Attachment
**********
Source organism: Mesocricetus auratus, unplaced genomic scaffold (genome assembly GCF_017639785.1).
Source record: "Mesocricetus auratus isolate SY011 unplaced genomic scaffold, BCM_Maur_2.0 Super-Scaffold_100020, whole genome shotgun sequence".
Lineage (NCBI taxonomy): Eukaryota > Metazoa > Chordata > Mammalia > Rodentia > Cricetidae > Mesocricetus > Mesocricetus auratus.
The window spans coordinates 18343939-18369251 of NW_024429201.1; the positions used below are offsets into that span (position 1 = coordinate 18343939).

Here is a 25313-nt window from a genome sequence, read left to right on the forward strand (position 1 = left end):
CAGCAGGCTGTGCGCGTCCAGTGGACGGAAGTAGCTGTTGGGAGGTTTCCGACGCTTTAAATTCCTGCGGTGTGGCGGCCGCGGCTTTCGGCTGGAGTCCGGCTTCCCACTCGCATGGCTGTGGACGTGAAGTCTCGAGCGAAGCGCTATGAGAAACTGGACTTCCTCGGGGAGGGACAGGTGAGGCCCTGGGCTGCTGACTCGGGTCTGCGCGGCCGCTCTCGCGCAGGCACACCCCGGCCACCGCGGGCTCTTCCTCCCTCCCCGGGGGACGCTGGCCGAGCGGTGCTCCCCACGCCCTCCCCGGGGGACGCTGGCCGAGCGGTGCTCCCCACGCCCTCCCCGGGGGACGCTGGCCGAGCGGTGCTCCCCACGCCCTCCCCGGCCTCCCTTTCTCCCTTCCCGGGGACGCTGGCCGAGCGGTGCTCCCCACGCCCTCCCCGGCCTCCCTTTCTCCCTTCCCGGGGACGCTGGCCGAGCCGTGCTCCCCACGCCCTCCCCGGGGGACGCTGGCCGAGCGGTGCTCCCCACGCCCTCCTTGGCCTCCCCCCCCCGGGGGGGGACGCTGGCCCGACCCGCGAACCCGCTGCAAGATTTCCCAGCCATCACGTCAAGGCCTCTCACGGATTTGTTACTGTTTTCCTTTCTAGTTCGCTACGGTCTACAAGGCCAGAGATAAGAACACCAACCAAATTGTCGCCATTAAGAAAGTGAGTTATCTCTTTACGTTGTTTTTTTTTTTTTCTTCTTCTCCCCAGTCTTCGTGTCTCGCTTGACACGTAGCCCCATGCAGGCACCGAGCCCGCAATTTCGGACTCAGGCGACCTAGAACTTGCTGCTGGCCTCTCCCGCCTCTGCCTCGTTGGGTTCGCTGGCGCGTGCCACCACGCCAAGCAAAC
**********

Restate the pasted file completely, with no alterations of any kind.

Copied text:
Source organism: Mesocricetus auratus, unplaced genomic scaffold (genome assembly GCF_017639785.1).
Source record: "Mesocricetus auratus isolate SY011 unplaced genomic scaffold, BCM_Maur_2.0 Super-Scaffold_100020, whole genome shotgun sequence".
Lineage (NCBI taxonomy): Eukaryota > Metazoa > Chordata > Mammalia > Rodentia > Cricetidae > Mesocricetus > Mesocricetus auratus.
The window spans coordinates 18343939-18369251 of NW_024429201.1; the positions used below are offsets into that span (position 1 = coordinate 18343939).

Here is a 25313-nt window from a genome sequence, read left to right on the forward strand (position 1 = left end):
CAGCAGGCTGTGCGCGTCCAGTGGACGGAAGTAGCTGTTGGGAGGTTTCCGACGCTTTAAATTCCTGCGGTGTGGCGGCCGCGGCTTTCGGCTGGAGTCCGGCTTCCCACTCGCATGGCTGTGGACGTGAAGTCTCGAGCGAAGCGCTATGAGAAACTGGACTTCCTCGGGGAGGGACAGGTGAGGCCCTGGGCTGCTGACTCGGGTCTGCGCGGCCGCTCTCGCGCAGGCACACCCCGGCCACCGCGGGCTCTTCCTCCCTCCCCGGGGGACGCTGGCCGAGCGGTGCTCCCCACGCCCTCCCCGGGGGACGCTGGCCGAGCGGTGCTCCCCACGCCCTCCCCGGGGGACGCTGGCCGAGCGGTGCTCCCCACGCCCTCCCCGGCCTCCCTTTCTCCCTTCCCGGGGACGCTGGCCGAGCGGTGCTCCCCACGCCCTCCCCGGCCTCCCTTTCTCCCTTCCCGGGGACGCTGGCCGAGCCGTGCTCCCCACGCCCTCCCCGGGGGACGCTGGCCGAGCGGTGCTCCCCACGCCCTCCTTGGCCTCCCCCCCCCGGGGGGGGACGCTGGCCCGACCCGCGAACCCGCTGCAAGATTTCCCAGCCATCACGTCAAGGCCTCTCACGGATTTGTTACTGTTTTCCTTTCTAGTTCGCTACGGTCTACAAGGCCAGAGATAAGAACACCAACCAAATTGTCGCCATTAAGAAAGTGAGTTATCTCTTTACGTTGTTTTTTTTTTTTTCTTCTTCTCCCCAGTCTTCGTGTCTCGCTTGACACGTAGCCCCATGCAGGCACCGAGCCCGCAATTTCGGACTCAGGCGACCTAGAACTTGCTGCTGGCCTCTCCCGCCTCTGCCTCGTTGGGTTCGCTGGCGCGTGCCACCACGCCAAGCAAAC